Sinofsky denies failed putsch led to his defenestration

My tanks were nowhere near that lawn, says Windows man


Ex-Windows chief Steven Sinofsky has apparently denied that a power grab for Windows Phone and Microsoft’s “developer division” forced his exit.

In comments on a blog here Sinofsky said he’d never “initiated any discussions to bring together” the organisations and he wasn’t approached to manage them as part of his work on Windows 7 or Windows 8.

The comment links through to the former Microsoft exec’s Twitter page suggesting the post is genuine.

Sinofsky was responding to a blog posting by True Mountain Group president and former MS Distinguished Engineer Hal Berenson, who’d said Sinofsky had lost recent battles to bring Windows Phone and the “developer division” under his control.

There isn’t actually a Microsoft “developer division” – developer tools are officially part of the Server and Tools business unit under group president Satya Nadella. Windows Phone is under corporate vice president Terry Myerson.

Berenson adds to the growing weight of comment that Sinofsky had become unpopular inside Microsoft and that his unique working style made collaboration with other Microsoft units difficult. According to Berenson, Sinofsky: “[h]ad alienated most of Microsoft’s senior leadership, if not the bulk of the executive staff. This was in the middle of all the outsider talk that Steven was in line to replace Steve Ballmer as Microsoft CEO.”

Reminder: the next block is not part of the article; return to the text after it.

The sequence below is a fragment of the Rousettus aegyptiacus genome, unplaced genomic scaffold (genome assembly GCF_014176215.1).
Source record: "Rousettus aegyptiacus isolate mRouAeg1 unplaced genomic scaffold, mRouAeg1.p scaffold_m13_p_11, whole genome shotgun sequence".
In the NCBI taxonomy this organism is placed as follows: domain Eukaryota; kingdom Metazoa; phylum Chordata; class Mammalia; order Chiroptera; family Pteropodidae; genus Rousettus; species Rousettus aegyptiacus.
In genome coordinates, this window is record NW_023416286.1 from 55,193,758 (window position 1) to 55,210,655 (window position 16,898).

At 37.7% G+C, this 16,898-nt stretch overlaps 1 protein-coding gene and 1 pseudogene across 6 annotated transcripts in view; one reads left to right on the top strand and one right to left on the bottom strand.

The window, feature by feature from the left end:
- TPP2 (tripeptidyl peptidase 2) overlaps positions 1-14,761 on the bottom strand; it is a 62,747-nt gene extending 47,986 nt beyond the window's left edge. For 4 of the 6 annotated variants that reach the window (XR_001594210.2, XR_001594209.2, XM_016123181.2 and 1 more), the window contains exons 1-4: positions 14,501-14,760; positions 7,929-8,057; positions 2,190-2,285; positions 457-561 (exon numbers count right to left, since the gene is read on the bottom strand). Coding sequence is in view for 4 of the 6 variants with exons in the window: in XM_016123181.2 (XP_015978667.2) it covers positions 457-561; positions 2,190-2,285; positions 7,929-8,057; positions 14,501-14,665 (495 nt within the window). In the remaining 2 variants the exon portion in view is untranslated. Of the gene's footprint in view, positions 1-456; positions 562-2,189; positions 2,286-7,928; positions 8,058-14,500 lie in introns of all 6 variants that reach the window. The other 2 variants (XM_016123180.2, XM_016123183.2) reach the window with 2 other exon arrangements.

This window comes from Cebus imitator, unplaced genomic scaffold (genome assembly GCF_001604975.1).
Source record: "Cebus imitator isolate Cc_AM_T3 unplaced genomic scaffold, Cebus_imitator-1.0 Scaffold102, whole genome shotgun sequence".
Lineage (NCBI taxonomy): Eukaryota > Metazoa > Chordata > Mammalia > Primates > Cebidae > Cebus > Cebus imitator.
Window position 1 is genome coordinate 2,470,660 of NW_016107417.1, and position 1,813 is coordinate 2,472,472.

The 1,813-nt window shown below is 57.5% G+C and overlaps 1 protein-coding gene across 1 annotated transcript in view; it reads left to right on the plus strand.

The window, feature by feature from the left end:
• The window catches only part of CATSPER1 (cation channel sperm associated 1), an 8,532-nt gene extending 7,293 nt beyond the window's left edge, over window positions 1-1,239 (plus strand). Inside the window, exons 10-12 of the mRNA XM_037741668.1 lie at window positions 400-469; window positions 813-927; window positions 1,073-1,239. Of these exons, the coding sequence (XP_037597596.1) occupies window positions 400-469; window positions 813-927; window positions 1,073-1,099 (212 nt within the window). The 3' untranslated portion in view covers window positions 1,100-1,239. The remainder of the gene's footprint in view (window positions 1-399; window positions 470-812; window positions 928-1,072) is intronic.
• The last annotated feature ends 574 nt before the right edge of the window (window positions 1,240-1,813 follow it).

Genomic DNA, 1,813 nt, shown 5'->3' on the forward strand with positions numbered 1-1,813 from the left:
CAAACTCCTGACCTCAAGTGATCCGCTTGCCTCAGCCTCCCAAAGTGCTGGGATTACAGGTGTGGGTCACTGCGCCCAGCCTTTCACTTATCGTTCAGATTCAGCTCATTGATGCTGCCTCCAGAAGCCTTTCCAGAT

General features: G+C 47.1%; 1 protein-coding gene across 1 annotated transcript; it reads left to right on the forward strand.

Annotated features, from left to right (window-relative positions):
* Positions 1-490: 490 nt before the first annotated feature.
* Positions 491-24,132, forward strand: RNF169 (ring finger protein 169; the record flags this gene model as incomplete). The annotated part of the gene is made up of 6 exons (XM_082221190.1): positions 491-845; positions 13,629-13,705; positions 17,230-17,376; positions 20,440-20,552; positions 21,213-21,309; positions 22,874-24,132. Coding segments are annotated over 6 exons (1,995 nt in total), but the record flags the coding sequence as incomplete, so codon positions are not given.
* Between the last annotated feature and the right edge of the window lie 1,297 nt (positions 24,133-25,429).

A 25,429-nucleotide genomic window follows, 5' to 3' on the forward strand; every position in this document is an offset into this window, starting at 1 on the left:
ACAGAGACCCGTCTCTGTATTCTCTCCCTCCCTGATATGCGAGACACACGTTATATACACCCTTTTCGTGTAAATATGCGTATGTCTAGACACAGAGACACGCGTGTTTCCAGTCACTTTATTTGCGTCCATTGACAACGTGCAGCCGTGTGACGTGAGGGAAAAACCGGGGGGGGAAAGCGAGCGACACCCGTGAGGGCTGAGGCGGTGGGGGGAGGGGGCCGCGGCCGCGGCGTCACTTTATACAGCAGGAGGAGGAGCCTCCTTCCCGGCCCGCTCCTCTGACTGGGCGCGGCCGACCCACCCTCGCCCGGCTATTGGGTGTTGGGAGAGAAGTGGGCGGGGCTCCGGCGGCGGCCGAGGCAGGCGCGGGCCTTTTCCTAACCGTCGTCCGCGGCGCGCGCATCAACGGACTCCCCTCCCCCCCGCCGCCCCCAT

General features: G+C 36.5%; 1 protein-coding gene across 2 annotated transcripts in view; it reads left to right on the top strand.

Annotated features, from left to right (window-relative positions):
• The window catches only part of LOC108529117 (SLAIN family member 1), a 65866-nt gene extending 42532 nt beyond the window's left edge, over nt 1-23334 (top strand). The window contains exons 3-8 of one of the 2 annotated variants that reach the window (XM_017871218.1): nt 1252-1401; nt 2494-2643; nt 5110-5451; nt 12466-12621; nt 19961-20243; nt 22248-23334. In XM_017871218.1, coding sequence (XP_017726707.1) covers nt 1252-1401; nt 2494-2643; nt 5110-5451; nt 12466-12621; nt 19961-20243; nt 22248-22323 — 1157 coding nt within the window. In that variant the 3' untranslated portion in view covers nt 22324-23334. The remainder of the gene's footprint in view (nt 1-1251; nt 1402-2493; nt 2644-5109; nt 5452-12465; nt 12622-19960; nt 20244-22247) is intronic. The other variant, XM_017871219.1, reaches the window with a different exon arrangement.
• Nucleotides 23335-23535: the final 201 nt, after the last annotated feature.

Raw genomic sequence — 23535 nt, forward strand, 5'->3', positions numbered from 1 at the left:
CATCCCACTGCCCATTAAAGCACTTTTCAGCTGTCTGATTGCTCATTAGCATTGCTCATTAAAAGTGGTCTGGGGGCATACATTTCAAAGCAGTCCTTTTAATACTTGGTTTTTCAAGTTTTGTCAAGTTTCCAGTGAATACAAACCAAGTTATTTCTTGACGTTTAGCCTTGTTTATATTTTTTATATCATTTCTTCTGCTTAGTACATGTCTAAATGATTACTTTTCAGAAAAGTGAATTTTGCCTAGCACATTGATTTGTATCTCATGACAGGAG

Sinofsky may have left Microsoft, but he’s communicating as if he were still there. In responding to Berenson, Sinofsky did not provide any explanation of why he’d suddenly left Microsoft midway through the Windows 8 launch: Windows 8 and Surface RT shipped in October and the Intel-based Windows 8 Pro Surfaces are due next year.

In a claim that beggars belief, Sinofsky reckoned it was all just part of taking a break between product cycles - despite the fact that he had been the leader of an $18bn unit, had been with Microsoft 23 years and had just launched the products Microsoft is staking its future on.

All his former boss, chief executive Steve Ballmer, has said is:

"Sinofsky's departure was his decision. We wish him well..." ®

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